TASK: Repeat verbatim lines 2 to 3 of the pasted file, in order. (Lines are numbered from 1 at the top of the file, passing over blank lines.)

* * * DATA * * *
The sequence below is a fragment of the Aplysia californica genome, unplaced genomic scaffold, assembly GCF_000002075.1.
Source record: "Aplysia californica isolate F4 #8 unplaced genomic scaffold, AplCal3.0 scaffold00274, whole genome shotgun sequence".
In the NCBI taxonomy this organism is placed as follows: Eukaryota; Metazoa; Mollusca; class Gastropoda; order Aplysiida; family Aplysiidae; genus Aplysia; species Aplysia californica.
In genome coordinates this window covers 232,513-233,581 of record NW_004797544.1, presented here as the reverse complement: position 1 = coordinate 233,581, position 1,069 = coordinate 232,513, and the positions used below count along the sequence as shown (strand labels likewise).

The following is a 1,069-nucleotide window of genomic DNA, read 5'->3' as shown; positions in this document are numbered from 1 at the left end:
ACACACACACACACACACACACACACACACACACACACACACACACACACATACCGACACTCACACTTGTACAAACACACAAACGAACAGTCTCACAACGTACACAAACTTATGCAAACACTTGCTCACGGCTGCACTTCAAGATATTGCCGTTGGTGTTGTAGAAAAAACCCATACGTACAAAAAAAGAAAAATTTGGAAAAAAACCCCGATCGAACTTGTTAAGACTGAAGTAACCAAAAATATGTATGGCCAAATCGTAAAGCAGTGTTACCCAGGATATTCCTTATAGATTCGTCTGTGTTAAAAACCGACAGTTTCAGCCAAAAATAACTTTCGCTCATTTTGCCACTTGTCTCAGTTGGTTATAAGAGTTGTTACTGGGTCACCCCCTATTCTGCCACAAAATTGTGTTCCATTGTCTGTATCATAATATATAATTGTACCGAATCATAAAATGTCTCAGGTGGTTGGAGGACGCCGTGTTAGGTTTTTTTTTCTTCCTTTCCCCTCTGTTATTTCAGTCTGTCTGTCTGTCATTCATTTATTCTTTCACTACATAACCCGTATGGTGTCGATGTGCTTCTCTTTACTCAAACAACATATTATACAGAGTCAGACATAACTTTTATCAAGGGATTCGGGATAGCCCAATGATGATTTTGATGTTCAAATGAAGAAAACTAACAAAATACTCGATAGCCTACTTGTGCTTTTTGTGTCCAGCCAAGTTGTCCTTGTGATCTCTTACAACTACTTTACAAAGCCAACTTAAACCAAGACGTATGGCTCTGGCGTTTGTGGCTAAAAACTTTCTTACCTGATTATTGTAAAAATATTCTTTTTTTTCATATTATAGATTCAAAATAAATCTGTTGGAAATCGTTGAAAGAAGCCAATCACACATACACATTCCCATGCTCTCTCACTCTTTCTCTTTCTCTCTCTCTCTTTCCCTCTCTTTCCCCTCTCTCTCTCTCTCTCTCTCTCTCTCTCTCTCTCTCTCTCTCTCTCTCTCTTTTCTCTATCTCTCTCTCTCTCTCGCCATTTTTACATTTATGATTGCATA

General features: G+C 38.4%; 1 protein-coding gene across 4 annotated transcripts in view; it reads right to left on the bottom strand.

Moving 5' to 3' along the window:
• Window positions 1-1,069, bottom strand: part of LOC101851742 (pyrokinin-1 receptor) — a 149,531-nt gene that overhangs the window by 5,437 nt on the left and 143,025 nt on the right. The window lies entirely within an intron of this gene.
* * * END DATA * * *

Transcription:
Source record: "Aplysia californica isolate F4 #8 unplaced genomic scaffold, AplCal3.0 scaffold00274, whole genome shotgun sequence".
In the NCBI taxonomy this organism is placed as follows: Eukaryota; Metazoa; Mollusca; class Gastropoda; order Aplysiida; family Aplysiidae; genus Aplysia; species Aplysia californica.